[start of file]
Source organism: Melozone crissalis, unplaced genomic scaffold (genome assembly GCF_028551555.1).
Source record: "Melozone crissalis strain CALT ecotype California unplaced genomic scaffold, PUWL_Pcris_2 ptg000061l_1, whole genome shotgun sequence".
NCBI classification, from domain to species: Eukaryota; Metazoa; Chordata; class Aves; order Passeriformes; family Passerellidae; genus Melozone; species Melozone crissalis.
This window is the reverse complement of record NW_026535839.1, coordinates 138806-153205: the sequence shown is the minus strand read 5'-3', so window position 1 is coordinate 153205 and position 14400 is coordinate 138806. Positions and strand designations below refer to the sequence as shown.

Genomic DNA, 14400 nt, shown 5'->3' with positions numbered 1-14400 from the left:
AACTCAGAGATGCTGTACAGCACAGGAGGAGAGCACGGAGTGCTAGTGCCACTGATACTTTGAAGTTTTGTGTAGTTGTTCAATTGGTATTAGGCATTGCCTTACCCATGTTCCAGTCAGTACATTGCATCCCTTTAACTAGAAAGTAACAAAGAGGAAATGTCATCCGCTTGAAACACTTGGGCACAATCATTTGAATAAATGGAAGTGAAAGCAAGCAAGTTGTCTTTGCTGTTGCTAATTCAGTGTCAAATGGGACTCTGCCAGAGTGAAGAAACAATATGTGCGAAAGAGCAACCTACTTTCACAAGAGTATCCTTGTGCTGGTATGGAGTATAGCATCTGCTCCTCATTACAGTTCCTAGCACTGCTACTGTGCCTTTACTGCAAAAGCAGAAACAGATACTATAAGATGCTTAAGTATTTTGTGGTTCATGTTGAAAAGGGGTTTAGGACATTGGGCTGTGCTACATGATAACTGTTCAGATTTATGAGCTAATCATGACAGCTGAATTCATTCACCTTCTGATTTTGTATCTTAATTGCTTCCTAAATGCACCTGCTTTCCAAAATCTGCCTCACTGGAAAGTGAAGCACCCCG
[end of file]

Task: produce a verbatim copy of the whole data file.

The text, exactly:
Source organism: Melozone crissalis, unplaced genomic scaffold (genome assembly GCF_028551555.1).
Source record: "Melozone crissalis strain CALT ecotype California unplaced genomic scaffold, PUWL_Pcris_2 ptg000061l_1, whole genome shotgun sequence".
NCBI classification, from domain to species: Eukaryota; Metazoa; Chordata; class Aves; order Passeriformes; family Passerellidae; genus Melozone; species Melozone crissalis.
This window is the reverse complement of record NW_026535839.1, coordinates 138806-153205: the sequence shown is the minus strand read 5'-3', so window position 1 is coordinate 153205 and position 14400 is coordinate 138806. Positions and strand designations below refer to the sequence as shown.

Genomic DNA, 14400 nt, shown 5'->3' with positions numbered 1-14400 from the left:
AACTCAGAGATGCTGTACAGCACAGGAGGAGAGCACGGAGTGCTAGTGCCACTGATACTTTGAAGTTTTGTGTAGTTGTTCAATTGGTATTAGGCATTGCCTTACCCATGTTCCAGTCAGTACATTGCATCCCTTTAACTAGAAAGTAACAAAGAGGAAATGTCATCCGCTTGAAACACTTGGGCACAATCATTTGAATAAATGGAAGTGAAAGCAAGCAAGTTGTCTTTGCTGTTGCTAATTCAGTGTCAAATGGGACTCTGCCAGAGTGAAGAAACAATATGTGCGAAAGAGCAACCTACTTTCACAAGAGTATCCTTGTGCTGGTATGGAGTATAGCATCTGCTCCTCATTACAGTTCCTAGCACTGCTACTGTGCCTTTACTGCAAAAGCAGAAACAGATACTATAAGATGCTTAAGTATTTTGTGGTTCATGTTGAAAAGGGGTTTAGGACATTGGGCTGTGCTACATGATAACTGTTCAGATTTATGAGCTAATCATGACAGCTGAATTCATTCACCTTCTGATTTTGTATCTTAATTGCTTCCTAAATGCACCTGCTTTCCAAAATCTGCCTCACTGGAAAGTGAAGCACCCCG